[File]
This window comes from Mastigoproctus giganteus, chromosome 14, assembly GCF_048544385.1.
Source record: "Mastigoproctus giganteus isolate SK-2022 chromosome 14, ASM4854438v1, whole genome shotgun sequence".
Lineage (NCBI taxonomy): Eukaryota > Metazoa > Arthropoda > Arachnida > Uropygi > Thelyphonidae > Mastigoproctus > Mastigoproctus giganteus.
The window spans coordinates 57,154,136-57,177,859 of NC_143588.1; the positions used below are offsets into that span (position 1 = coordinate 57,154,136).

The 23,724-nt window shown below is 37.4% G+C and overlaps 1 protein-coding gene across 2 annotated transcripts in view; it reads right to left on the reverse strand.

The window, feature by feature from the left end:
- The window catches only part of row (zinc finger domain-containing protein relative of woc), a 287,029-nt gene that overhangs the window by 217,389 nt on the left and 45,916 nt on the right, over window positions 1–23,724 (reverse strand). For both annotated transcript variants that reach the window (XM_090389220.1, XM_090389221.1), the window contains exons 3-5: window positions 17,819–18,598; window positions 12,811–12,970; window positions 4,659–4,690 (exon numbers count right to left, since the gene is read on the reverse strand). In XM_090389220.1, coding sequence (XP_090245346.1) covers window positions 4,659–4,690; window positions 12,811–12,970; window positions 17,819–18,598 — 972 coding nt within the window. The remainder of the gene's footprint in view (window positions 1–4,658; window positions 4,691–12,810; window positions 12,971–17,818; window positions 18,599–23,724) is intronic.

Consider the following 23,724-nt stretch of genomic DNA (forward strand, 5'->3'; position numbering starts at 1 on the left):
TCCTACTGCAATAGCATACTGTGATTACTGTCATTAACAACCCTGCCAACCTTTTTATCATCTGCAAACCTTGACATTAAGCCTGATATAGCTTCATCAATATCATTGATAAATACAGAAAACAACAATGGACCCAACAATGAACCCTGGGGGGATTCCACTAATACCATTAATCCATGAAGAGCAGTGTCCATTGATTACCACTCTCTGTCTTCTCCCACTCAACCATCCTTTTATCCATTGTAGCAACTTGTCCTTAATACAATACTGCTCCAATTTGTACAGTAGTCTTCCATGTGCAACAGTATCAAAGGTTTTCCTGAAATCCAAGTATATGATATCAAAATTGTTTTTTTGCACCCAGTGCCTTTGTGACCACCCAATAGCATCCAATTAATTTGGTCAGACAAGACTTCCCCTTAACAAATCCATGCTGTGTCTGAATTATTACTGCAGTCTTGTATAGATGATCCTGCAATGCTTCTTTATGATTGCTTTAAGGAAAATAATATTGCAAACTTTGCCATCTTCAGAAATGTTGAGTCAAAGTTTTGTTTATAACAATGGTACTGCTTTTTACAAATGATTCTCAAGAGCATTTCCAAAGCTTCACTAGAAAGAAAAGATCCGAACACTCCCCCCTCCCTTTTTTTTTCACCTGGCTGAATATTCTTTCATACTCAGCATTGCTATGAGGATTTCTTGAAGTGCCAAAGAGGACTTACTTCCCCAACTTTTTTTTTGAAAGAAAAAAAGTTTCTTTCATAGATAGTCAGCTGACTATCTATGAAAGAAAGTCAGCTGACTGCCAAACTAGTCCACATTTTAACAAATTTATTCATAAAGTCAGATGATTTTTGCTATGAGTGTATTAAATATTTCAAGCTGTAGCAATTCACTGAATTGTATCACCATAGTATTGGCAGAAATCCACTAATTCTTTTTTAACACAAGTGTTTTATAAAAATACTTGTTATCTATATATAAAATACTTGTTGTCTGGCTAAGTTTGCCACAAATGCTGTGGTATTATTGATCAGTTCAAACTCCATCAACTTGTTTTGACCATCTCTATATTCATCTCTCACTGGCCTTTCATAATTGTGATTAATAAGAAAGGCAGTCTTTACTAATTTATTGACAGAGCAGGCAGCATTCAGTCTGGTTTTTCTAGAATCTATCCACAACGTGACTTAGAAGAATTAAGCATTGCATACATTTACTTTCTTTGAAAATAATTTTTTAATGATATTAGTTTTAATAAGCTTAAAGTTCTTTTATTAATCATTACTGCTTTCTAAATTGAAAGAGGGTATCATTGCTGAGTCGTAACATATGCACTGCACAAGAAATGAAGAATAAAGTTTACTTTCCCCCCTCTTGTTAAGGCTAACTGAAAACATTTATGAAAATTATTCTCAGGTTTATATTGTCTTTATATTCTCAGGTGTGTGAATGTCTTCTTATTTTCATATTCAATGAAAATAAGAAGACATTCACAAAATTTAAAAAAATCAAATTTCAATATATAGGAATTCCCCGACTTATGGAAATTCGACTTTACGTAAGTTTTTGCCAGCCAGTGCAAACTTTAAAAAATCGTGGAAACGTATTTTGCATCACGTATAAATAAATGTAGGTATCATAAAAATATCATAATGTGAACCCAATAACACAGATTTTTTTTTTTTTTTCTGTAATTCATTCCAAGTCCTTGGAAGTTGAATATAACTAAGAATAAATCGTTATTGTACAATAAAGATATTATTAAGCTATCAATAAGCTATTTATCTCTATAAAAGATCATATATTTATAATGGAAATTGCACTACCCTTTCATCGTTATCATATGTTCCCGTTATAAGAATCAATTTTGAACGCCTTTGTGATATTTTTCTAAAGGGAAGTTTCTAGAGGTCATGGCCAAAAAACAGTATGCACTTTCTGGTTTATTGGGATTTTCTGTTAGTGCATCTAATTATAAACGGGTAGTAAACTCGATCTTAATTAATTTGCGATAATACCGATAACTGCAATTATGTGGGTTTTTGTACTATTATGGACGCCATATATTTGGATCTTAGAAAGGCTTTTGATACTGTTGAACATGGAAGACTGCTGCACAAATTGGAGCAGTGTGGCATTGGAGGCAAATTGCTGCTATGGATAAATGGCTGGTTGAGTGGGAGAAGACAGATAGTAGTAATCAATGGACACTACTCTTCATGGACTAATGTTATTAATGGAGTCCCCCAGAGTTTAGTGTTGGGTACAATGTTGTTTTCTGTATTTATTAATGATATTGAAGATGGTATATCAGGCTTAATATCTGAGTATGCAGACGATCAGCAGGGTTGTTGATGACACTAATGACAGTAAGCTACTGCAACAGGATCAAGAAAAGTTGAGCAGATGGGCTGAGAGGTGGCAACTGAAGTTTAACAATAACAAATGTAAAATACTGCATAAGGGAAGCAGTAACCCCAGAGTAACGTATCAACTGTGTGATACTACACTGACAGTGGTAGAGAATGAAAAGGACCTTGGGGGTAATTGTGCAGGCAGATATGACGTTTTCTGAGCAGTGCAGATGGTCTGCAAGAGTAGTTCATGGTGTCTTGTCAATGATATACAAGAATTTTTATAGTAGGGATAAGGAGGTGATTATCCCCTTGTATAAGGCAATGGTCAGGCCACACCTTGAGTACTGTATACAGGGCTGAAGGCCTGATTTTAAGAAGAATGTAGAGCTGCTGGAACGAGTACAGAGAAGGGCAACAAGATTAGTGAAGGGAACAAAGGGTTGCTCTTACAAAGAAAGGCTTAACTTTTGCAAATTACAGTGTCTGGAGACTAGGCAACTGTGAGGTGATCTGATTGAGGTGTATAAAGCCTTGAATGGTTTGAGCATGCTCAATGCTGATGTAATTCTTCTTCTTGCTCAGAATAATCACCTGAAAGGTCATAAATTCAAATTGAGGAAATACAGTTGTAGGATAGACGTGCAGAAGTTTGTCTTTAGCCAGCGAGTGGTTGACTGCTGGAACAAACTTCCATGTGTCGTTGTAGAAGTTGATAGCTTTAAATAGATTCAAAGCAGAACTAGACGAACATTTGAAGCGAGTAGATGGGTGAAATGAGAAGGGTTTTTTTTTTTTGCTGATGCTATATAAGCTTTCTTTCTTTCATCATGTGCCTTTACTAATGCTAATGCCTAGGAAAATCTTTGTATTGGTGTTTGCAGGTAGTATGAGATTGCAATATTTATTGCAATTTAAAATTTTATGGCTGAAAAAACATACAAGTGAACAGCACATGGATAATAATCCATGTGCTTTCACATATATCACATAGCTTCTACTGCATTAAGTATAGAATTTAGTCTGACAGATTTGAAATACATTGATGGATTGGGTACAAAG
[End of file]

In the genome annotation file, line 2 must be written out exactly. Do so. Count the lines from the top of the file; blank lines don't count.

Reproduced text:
Source record: "Mastigoproctus giganteus isolate SK-2022 chromosome 14, ASM4854438v1, whole genome shotgun sequence".